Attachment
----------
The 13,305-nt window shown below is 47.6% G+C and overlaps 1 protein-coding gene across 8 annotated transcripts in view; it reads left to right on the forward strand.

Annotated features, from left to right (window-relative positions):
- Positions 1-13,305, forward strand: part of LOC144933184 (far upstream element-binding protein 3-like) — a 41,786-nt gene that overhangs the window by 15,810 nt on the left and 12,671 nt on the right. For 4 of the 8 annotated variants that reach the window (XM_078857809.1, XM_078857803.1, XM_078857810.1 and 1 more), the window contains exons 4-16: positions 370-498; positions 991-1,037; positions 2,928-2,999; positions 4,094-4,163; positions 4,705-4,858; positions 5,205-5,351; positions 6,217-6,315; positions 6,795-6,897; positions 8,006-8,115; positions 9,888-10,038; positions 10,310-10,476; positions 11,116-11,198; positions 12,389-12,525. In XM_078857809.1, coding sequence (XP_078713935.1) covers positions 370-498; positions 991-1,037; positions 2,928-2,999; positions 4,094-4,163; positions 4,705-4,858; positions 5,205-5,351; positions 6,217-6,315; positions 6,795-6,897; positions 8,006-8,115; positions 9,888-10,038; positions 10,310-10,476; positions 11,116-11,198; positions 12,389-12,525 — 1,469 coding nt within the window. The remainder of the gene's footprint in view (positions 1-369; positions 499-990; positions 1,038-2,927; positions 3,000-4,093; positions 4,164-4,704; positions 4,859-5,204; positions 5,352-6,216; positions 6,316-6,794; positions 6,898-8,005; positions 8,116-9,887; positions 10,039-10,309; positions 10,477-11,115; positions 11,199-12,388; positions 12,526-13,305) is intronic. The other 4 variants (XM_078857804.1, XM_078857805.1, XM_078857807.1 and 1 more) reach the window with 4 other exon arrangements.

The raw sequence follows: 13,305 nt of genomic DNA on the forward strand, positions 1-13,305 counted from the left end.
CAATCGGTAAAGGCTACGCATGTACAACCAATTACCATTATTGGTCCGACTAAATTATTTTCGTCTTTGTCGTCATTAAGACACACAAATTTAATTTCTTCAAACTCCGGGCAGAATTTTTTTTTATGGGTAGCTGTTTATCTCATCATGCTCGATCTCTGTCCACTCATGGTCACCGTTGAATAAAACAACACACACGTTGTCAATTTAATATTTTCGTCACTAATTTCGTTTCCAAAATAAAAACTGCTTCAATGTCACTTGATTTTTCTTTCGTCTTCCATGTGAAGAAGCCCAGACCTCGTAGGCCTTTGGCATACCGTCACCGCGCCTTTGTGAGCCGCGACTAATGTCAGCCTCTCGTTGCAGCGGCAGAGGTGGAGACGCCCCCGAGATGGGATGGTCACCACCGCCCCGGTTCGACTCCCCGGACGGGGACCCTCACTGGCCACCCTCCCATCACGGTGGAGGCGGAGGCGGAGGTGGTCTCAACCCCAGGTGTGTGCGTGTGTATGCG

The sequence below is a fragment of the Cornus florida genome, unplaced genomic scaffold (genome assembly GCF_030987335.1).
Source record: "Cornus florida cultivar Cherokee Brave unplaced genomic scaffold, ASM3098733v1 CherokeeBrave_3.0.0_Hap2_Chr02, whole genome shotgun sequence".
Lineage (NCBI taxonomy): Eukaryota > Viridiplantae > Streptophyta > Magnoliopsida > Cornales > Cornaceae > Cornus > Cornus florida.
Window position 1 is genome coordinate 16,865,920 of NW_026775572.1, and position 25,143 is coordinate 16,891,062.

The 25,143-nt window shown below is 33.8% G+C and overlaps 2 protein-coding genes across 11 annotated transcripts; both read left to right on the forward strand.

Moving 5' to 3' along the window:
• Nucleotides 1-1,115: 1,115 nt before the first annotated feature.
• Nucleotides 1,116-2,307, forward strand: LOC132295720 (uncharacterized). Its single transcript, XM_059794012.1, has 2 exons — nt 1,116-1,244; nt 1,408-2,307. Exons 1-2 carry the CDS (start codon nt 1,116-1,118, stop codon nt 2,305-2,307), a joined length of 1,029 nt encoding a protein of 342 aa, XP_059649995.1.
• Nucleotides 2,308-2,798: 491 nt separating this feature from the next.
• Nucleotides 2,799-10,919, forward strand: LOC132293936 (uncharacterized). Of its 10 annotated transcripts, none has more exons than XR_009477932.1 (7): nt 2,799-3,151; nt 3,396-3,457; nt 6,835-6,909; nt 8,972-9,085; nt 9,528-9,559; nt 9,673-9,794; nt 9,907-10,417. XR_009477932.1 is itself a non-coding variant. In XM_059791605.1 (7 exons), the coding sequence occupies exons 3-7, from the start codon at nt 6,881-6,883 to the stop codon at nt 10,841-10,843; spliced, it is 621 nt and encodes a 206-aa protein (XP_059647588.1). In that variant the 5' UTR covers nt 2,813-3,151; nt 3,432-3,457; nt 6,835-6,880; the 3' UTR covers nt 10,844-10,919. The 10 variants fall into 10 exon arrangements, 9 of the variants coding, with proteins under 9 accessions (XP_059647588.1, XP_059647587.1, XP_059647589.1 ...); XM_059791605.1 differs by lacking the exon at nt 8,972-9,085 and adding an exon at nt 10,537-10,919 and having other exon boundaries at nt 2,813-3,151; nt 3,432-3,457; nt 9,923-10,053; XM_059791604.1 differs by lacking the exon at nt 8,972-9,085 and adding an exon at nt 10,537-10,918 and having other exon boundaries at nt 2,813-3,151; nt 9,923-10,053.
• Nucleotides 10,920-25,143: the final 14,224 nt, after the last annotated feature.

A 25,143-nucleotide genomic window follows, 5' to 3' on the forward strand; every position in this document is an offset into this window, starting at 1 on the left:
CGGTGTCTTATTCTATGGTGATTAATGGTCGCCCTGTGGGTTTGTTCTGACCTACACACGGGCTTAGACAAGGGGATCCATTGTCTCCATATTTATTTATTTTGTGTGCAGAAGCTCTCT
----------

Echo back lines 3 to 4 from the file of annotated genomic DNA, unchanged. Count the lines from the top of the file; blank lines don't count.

- Positions 1-13,305, forward strand: part of LOC144933184 (far upstream element-binding protein 3-like) — a 41,786-nt gene that overhangs the window by 15,810 nt on the left and 12,671 nt on the right. For 4 of the 8 annotated variants that reach the window (XM_078857809.1, XM_078857803.1, XM_078857810.1 and 1 more), the window contains exons 4-16: positions 370-498; positions 991-1,037; positions 2,928-2,999; positions 4,094-4,163; positions 4,705-4,858; positions 5,205-5,351; positions 6,217-6,315; positions 6,795-6,897; positions 8,006-8,115; positions 9,888-10,038; positions 10,310-10,476; positions 11,116-11,198; positions 12,389-12,525. In XM_078857809.1, coding sequence (XP_078713935.1) covers positions 370-498; positions 991-1,037; positions 2,928-2,999; positions 4,094-4,163; positions 4,705-4,858; positions 5,205-5,351; positions 6,217-6,315; positions 6,795-6,897; positions 8,006-8,115; positions 9,888-10,038; positions 10,310-10,476; positions 11,116-11,198; positions 12,389-12,525 — 1,469 coding nt within the window. The remainder of the gene's footprint in view (positions 1-369; positions 499-990; positions 1,038-2,927; positions 3,000-4,093; positions 4,164-4,704; positions 4,859-5,204; positions 5,352-6,216; positions 6,316-6,794; positions 6,898-8,005; positions 8,116-9,887; positions 10,039-10,309; positions 10,477-11,115; positions 11,199-12,388; positions 12,526-13,305) is intronic. The other 4 variants (XM_078857804.1, XM_078857805.1, XM_078857807.1 and 1 more) reach the window with 4 other exon arrangements.

The raw sequence follows: 13,305 nt of genomic DNA on the forward strand, positions 1-13,305 counted from the left end.